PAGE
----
Meanwhile, it’s unlikely that viewers expected to hear what the God of Mischief had to say about love. In the MCU, we’ve never seen him in a romantic relationship, but it’s evident that he has complex thoughts about love, comparing it to a dagger and stating that it may vanish in a moment. Loki also discloses that he’s bisexual in this calm, heartbreaking scene, which director Kate Herron subsequently verified on Twitter. Of all, he’s already a gay figure in Norse mythology, and in the comics, he’s gender flexible — but it’s nice that the MCU has finally acknowledged that.

Sylvie is a woman with many secrets.

Though many thought the blonde trickster in “Loki” was Lady Loki, Episode 3 seemed to show that this was not the case. She continuously chastises our trickster for referring to her as a Loki, finally revealing that her new moniker is Sylvie — a revelation revealed in the foreign credits of Episode 2 a week prior. This is when things start to get tricky. Sophia Di Martino does, after all, look like Lady Loki (although with blonde hair) and wears a Loki-inspired dress. But, because she goes by the name Sylvie, the MCU appears to be transforming her into another figure at the same time: Enchantress.

In the comics, a lady called Sylvie Lushton is given Asgardian skills by Loki himself when the Norse gods relocate Asgard to Oklahoma. It’s entirely possible that Kevin Feige and creator Michael Waldron have combined Enchantress and Lady Loki into one variant that honors both characters. Marvel Studios has always taken stories and details from the comics and put its own spin on things for the MCU, so it’s entirely possible that Kevin Feige and creator Michael Waldron have combined Enchantress and Lady Loki into one variant that honors both characters.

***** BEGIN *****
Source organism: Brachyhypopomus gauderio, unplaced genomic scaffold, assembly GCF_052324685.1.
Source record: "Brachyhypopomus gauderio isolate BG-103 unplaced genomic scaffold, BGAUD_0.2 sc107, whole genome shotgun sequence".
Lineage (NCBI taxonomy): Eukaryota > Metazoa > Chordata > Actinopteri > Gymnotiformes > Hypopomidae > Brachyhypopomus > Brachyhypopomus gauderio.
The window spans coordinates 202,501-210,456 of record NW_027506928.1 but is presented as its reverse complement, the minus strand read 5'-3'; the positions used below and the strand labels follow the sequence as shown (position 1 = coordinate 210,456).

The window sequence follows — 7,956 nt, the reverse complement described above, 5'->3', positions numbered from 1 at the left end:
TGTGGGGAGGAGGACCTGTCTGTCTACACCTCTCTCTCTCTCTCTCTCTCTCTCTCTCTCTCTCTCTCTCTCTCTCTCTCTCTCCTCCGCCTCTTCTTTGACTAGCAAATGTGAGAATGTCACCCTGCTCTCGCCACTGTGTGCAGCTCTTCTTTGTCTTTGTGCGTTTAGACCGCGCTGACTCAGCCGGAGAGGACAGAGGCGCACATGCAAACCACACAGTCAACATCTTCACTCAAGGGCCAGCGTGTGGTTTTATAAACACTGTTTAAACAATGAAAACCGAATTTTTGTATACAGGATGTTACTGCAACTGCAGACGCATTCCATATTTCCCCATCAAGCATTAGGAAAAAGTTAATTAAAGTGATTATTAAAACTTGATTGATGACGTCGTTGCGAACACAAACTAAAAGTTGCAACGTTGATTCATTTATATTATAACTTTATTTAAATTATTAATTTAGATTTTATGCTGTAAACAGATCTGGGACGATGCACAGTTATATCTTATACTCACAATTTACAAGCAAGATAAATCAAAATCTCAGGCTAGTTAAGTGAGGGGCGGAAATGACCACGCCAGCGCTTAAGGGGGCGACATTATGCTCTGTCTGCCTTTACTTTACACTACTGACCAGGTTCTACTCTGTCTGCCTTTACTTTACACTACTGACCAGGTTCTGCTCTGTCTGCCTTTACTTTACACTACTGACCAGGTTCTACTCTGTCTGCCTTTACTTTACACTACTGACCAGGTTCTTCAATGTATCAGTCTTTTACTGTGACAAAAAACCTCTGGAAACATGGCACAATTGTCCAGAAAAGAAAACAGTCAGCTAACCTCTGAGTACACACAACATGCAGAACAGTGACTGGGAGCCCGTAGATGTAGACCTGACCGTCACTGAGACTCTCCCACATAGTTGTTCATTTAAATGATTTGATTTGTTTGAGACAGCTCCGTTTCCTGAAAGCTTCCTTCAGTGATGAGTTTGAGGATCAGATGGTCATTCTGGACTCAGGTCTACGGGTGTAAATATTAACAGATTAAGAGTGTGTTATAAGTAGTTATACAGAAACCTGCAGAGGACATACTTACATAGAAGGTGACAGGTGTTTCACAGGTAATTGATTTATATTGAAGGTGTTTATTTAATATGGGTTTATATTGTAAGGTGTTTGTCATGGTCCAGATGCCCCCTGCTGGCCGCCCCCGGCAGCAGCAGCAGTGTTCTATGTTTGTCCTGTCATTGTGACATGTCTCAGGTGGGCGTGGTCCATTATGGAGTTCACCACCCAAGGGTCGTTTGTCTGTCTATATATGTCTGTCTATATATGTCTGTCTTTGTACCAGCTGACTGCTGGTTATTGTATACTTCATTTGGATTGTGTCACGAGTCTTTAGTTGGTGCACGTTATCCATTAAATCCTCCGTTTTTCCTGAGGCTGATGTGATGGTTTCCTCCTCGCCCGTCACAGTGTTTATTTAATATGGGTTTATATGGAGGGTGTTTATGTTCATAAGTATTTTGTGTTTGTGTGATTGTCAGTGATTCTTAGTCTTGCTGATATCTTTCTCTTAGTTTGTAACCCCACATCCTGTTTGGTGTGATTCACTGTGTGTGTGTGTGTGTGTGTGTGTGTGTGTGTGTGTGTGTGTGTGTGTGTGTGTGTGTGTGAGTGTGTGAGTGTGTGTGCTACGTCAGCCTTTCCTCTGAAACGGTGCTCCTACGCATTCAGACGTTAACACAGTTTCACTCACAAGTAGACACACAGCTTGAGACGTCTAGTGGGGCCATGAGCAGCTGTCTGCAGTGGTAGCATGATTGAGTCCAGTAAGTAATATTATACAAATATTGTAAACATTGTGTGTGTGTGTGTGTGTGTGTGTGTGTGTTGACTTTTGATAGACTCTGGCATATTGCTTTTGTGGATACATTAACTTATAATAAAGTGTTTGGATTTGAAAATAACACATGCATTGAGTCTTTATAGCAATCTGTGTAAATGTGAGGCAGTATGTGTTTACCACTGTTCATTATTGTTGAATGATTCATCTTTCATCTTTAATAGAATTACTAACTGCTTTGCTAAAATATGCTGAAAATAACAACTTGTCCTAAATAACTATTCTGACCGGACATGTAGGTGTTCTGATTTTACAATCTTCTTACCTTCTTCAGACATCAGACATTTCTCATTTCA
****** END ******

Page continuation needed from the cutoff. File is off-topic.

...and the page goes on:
Sylvie, on the other hand, begins to divulge details about her past prior to the events of the series, claiming that she has spent her whole life on the run from the TVA. If that’s the case, it creates a lot of issues about where she came from in Loki’s chronology, and if she’s a Loki variation at all. But she didn’t stop there.

The TVA’s Reality

After the pair of Lokis are pushed from the train bound for the Ark, the episode’s most shocking discovery occurs. As they go through Lamentis, Sylvie reveals that Hunter C-20’s mind was “messed up” and “clouded,” noting that C-20 had to rummage through memory from hundreds of years before she joined the TVA. Until now, viewers have been made to assume that when the Time Keepers formed the TVA, they also produced all of the agents like Mobius, Ravonna, and Hunter C-20 — but this isn’t the case.

Related – Snowpiercer Season 3 – ENDING EXPLAINED!

Sylvie discloses that everyone in the TVA, including herself and Loki, is a variation. So does this imply Mobius is infatuated with jet skis because he enjoyed them in his previous era as well? Which timelines did the TVA agents come from? How did the Time Keepers gather them into this gigantic bureaucracy following the Multiverse War? And how does Sylvie know so much? These are only a few of the issues that this scene presents.